Thoughts on education, Apple and textbooks

I have a little different view than the Twitterverse and blogosphere on the technological (which seems to be epub3/html5) and legal handcuffs surrounding Apple’s foray into textbook publishing..

As I understand it, Apple’s restrictions are on the sales of iPad-specific books – not PDFs – that are created with the free Apple publishing tool. (I guess I’ll finally have to update to Lion permanently.)

Given that these “books” are unlike any other ebook you’ve seen (except maybe Al Gore’s book or Wired’s iPad edition) — it seems to me that each book is something like a stand-alone application. It’s the thing that I don’t like about the mobile model. But. It’s the model. And it will be until there is a standard.

I’ve played around with the sample from the Biology book, and I like it, as far as it goes. It’s interactive in a somewhat meaningful if unimaginative way. And it’s a “touch” product, for sure. It’s not as interactive as I’d like — for example, it asks you to describe mouthparts and digestive systems …. but where? with pencil and paper? Oh, with the standard “note” feature, I guess. No essays for these answers. Or drawings.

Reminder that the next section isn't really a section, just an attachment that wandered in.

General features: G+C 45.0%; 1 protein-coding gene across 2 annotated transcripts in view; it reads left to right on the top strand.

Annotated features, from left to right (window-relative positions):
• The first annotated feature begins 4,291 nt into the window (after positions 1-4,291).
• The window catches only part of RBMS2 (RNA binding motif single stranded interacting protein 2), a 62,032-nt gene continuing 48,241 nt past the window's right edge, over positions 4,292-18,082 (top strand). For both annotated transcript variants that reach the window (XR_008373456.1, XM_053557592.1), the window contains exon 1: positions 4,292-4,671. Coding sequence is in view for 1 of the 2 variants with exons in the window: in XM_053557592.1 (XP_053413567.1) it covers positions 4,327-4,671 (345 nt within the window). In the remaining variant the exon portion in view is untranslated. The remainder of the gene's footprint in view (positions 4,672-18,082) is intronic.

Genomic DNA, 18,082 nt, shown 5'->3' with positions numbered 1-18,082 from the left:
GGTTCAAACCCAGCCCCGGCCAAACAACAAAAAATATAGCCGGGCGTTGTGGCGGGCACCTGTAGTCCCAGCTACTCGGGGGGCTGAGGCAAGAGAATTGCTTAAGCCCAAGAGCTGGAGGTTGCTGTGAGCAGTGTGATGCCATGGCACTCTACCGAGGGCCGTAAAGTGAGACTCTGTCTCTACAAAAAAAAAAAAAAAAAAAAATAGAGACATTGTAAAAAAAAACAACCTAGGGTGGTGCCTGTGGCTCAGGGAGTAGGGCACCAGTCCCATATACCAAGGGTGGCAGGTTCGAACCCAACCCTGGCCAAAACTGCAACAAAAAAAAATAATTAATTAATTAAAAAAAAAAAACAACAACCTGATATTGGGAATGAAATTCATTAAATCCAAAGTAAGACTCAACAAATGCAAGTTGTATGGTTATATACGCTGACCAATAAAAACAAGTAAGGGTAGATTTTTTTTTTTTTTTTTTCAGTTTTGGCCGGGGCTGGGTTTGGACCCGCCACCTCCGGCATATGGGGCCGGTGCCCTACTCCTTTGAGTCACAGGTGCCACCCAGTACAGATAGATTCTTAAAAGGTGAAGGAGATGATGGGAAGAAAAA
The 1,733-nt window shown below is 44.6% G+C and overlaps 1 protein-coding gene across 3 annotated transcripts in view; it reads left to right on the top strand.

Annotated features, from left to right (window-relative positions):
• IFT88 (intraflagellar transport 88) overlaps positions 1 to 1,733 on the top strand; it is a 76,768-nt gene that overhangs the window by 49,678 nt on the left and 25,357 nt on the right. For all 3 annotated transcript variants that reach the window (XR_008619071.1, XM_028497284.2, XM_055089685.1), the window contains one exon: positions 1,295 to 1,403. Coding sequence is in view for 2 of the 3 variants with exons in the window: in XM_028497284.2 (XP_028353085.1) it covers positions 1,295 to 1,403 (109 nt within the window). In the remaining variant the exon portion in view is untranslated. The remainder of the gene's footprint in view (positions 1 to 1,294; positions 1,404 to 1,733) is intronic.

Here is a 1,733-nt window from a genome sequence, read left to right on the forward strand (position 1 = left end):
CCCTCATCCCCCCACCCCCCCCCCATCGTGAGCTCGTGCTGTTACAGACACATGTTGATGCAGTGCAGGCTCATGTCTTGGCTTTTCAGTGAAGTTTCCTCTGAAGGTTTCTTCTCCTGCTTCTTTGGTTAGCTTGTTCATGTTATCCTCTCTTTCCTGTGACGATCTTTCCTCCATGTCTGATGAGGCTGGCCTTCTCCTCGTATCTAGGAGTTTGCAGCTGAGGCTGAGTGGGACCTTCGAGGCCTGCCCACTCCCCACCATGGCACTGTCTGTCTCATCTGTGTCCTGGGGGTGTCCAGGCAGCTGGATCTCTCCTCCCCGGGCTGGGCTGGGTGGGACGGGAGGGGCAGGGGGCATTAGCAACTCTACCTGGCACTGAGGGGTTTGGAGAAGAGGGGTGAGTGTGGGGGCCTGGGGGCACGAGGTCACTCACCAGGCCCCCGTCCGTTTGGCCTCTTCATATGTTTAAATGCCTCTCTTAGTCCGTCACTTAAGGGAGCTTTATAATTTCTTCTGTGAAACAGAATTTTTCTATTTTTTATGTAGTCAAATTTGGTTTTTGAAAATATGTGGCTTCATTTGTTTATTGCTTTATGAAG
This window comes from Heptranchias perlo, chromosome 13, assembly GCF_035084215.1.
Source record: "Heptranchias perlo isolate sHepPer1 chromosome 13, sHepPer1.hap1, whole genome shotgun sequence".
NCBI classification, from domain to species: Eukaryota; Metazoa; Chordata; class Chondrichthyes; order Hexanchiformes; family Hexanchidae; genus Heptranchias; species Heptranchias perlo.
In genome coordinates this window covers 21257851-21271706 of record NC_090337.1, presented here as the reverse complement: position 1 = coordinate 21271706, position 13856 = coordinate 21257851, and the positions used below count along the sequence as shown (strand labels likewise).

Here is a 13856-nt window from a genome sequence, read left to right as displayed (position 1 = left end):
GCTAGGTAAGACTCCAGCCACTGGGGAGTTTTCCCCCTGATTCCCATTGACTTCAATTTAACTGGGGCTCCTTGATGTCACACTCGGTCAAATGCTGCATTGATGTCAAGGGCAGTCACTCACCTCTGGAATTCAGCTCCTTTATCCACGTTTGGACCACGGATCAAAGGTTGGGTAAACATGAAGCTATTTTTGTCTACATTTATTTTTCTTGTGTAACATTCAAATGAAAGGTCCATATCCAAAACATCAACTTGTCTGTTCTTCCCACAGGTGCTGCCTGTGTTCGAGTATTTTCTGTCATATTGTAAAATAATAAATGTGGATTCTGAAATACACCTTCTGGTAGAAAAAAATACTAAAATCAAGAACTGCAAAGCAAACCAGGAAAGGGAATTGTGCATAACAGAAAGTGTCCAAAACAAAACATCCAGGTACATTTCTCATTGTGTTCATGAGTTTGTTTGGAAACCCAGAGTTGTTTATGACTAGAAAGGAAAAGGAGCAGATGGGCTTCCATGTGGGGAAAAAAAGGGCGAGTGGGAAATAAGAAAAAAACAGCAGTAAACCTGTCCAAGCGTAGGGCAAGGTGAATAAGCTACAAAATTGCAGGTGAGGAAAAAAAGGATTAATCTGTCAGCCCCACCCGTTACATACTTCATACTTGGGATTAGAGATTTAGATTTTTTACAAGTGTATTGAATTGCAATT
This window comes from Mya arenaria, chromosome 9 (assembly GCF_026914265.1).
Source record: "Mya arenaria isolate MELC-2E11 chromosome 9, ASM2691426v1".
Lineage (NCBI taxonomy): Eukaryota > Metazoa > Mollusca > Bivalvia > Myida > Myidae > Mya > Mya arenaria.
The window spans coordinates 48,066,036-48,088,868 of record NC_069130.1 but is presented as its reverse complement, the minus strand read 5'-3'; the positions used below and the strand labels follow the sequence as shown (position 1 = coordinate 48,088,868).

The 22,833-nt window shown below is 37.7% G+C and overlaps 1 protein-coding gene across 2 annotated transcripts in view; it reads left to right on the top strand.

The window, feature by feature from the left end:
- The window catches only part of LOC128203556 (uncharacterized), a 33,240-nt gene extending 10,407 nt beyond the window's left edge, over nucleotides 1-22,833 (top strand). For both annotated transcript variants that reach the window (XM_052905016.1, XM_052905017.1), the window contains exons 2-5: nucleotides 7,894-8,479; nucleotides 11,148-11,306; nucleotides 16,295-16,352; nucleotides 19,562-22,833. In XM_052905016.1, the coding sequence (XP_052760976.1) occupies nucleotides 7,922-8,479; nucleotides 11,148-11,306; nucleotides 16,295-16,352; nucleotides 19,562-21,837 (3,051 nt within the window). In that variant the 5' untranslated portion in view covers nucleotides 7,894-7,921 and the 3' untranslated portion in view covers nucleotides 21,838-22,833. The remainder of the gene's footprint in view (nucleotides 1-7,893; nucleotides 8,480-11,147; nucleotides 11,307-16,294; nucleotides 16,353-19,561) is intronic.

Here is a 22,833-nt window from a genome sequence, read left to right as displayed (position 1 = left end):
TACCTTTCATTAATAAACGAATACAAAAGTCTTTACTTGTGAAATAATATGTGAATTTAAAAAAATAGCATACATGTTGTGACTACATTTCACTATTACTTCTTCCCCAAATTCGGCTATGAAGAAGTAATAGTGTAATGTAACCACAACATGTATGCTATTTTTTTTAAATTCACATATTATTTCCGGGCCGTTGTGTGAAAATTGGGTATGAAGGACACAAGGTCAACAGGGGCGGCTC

I didn’t see anything that looked like it would encourage collaboration – nothing about class projects or experiments. Nothing that makes the book (it’s biology!) come alive. This is gripe about the content, not the form.

Would love to see lesson plans or the teacher version. Maybe that’s been thought out (I won’t hold my breath).

I don’t have a problem with Apple saying “if you use our free tool to make an interactive book, you must sell it in our store.” If I’m wrong, and Apple is saying that you can’t sell/distribute the PDF version anywhere else, then I will have to revisit this. In the meantime, it’s an interesting baby step with an industry loath to change.

For your reading pleasure:
+John Gruber

+Tim Carmody

+Arnold Kim